10. The influence of vegetation height heterogeneity on forest and woodland bird species richness across the United States.

    PubMed

    Huang, Qiongyu; Swatantran, Anu; Dubayah, Ralph; Goetz, Scott J

    2014-01-01

    Avian diversity is under increasing pressures. It is thus critical to understand the ecological variables that contribute to large scale spatial distribution of avian species diversity. Traditionally, studies have relied primarily on two-dimensional habitat structure to model broad scale species richness. Vegetation vertical structure is increasingly used at local scales. However, the spatial arrangement of vegetation height has never been taken into consideration. Our goal was to examine the efficacies of three-dimensional forest structure, particularly the spatial heterogeneity of vegetation height in improving avian richness models across forested ecoregions in the U.S. We developed novel habitat metrics to characterize the spatial arrangement of vegetation height using the National Biomass and Carbon Dataset for the year 2000 (NBCD). The height-structured metrics were compared with other habitat metrics for statistical association with richness of three forest breeding bird guilds across Breeding Bird Survey (BBS) routes: a broadly grouped woodland guild, and two forest breeding guilds with preferences for forest edge and for interior forest. Parametric and non-parametric models were built to examine the improvement of predictability. Height-structured metrics had the strongest associations with species richness, yielding improved predictive ability for the woodland guild richness models (r(2) = ∼ 0.53 for the parametric models, 0.63 the non-parametric models) and the forest edge guild models (r(2) = ∼ 0.34 for the parametric models, 0.47 the non-parametric models). All but one of the linear models incorporating height-structured metrics showed significantly higher adjusted-r2 values than their counterparts without additional metrics. The interior forest guild richness showed a consistent low association with height-structured metrics. Our results suggest that height heterogeneity, beyond canopy height alone, supplements habitat characterization and

  11. The influence of vegetation height heterogeneity on forest and woodland bird species richness across the United States.

    PubMed

    Huang, Qiongyu; Swatantran, Anu; Dubayah, Ralph; Goetz, Scott J

    2014-01-01

    Avian diversity is under increasing pressures. It is thus critical to understand the ecological variables that contribute to large scale spatial distribution of avian species diversity. Traditionally, studies have relied primarily on two-dimensional habitat structure to model broad scale species richness. Vegetation vertical structure is increasingly used at local scales. However, the spatial arrangement of vegetation height has never been taken into consideration. Our goal was to examine the efficacies of three-dimensional forest structure, particularly the spatial heterogeneity of vegetation height in improving avian richness models across forested ecoregions in the U.S. We developed novel habitat metrics to characterize the spatial arrangement of vegetation height using the National Biomass and Carbon Dataset for the year 2000 (NBCD). The height-structured metrics were compared with other habitat metrics for statistical association with richness of three forest breeding bird guilds across Breeding Bird Survey (BBS) routes: a broadly grouped woodland guild, and two forest breeding guilds with preferences for forest edge and for interior forest. Parametric and non-parametric models were built to examine the improvement of predictability. Height-structured metrics had the strongest associations with species richness, yielding improved predictive ability for the woodland guild richness models (r(2) = ∼ 0.53 for the parametric models, 0.63 the non-parametric models) and the forest edge guild models (r(2) = ∼ 0.34 for the parametric models, 0.47 the non-parametric models). All but one of the linear models incorporating height-structured metrics showed significantly higher adjusted-r2 values than their counterparts without additional metrics. The interior forest guild richness showed a consistent low association with height-structured metrics. Our results suggest that height heterogeneity, beyond canopy height alone, supplements habitat characterization and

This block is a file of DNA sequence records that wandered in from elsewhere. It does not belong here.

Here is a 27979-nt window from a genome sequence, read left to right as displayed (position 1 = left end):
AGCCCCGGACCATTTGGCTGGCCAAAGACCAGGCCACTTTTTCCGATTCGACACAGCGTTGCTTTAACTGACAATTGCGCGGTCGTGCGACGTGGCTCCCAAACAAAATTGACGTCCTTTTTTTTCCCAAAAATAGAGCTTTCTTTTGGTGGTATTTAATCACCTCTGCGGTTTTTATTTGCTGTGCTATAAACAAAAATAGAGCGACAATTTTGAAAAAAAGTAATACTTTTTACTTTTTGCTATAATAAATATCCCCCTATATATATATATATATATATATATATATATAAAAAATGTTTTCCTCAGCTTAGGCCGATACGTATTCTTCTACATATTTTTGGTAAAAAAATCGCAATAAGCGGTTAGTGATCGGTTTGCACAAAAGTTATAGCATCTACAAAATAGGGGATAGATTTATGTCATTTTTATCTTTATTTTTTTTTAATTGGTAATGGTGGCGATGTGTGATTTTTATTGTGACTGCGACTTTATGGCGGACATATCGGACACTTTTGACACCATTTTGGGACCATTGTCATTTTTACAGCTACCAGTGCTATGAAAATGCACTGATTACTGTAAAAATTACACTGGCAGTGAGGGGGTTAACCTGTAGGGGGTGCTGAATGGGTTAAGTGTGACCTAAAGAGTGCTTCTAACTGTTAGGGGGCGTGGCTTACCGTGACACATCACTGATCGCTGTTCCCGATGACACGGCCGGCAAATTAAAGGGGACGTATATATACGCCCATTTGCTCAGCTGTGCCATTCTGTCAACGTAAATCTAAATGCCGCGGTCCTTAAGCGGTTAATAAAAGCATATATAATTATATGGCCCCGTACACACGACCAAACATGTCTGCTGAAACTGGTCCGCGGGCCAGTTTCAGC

12. Is supplementary feeding in gardens a driver of evolutionary change in a migratory bird species?

    PubMed

    Plummer, Kate E; Siriwardena, Gavin M; Conway, Greg J; Risely, Kate; Toms, Mike P

    2015-12-01